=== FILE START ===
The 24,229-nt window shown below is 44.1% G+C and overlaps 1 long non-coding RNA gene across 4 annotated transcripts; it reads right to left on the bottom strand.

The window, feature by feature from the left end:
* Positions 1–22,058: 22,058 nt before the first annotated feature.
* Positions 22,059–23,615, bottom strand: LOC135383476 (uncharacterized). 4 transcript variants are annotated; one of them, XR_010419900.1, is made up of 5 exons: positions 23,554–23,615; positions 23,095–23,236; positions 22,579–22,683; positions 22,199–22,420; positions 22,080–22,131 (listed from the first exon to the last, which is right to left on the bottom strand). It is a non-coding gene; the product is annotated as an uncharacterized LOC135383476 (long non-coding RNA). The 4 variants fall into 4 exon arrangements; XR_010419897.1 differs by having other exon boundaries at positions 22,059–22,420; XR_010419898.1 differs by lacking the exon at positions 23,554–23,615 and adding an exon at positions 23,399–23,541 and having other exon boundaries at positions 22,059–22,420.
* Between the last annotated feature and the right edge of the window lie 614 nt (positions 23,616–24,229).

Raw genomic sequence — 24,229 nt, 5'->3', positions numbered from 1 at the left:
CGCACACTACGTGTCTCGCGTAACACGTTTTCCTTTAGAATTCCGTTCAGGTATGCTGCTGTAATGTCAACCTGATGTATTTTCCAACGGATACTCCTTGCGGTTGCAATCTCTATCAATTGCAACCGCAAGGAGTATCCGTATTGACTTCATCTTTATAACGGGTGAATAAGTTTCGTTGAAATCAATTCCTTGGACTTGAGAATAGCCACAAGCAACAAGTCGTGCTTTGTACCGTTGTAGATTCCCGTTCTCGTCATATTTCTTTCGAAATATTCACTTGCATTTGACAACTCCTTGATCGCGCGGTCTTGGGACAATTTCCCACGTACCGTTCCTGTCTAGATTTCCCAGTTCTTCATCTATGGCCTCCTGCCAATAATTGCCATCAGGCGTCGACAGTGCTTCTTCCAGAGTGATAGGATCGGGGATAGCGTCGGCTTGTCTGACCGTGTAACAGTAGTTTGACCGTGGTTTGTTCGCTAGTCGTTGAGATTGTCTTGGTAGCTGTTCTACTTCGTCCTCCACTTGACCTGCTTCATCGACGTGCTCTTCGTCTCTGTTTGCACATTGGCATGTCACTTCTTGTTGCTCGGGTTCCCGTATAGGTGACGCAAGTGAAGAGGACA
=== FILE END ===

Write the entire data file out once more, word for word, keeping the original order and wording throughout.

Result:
The 24,229-nt window shown below is 44.1% G+C and overlaps 1 long non-coding RNA gene across 4 annotated transcripts; it reads right to left on the bottom strand.

The window, feature by feature from the left end:
* Positions 1–22,058: 22,058 nt before the first annotated feature.
* Positions 22,059–23,615, bottom strand: LOC135383476 (uncharacterized). 4 transcript variants are annotated; one of them, XR_010419900.1, is made up of 5 exons: positions 23,554–23,615; positions 23,095–23,236; positions 22,579–22,683; positions 22,199–22,420; positions 22,080–22,131 (listed from the first exon to the last, which is right to left on the bottom strand). It is a non-coding gene; the product is annotated as an uncharacterized LOC135383476 (long non-coding RNA). The 4 variants fall into 4 exon arrangements; XR_010419897.1 differs by having other exon boundaries at positions 22,059–22,420; XR_010419898.1 differs by lacking the exon at positions 23,554–23,615 and adding an exon at positions 23,399–23,541 and having other exon boundaries at positions 22,059–22,420.
* Between the last annotated feature and the right edge of the window lie 614 nt (positions 23,616–24,229).

Raw genomic sequence — 24,229 nt, 5'->3', positions numbered from 1 at the left:
CGCACACTACGTGTCTCGCGTAACACGTTTTCCTTTAGAATTCCGTTCAGGTATGCTGCTGTAATGTCAACCTGATGTATTTTCCAACGGATACTCCTTGCGGTTGCAATCTCTATCAATTGCAACCGCAAGGAGTATCCGTATTGACTTCATCTTTATAACGGGTGAATAAGTTTCGTTGAAATCAATTCCTTGGACTTGAGAATAGCCACAAGCAACAAGTCGTGCTTTGTACCGTTGTAGATTCCCGTTCTCGTCATATTTCTTTCGAAATATTCACTTGCATTTGACAACTCCTTGATCGCGCGGTCTTGGGACAATTTCCCACGTACCGTTCCTGTCTAGATTTCCCAGTTCTTCATCTATGGCCTCCTGCCAATAATTGCCATCAGGCGTCGACAGTGCTTCTTCCAGAGTGATAGGATCGGGGATAGCGTCGGCTTGTCTGACCGTGTAACAGTAGTTTGACCGTGGTTTGTTCGCTAGTCGTTGAGATTGTCTTGGTAGCTGTTCTACTTCGTCCTCCACTTGACCTGCTTCATCGACGTGCTCTTCGTCTCTGTTTGCACATTGGCATGTCACTTCTTGTTGCTCGGGTTCCCGTATAGGTGACGCAAGTGAAGAGGACA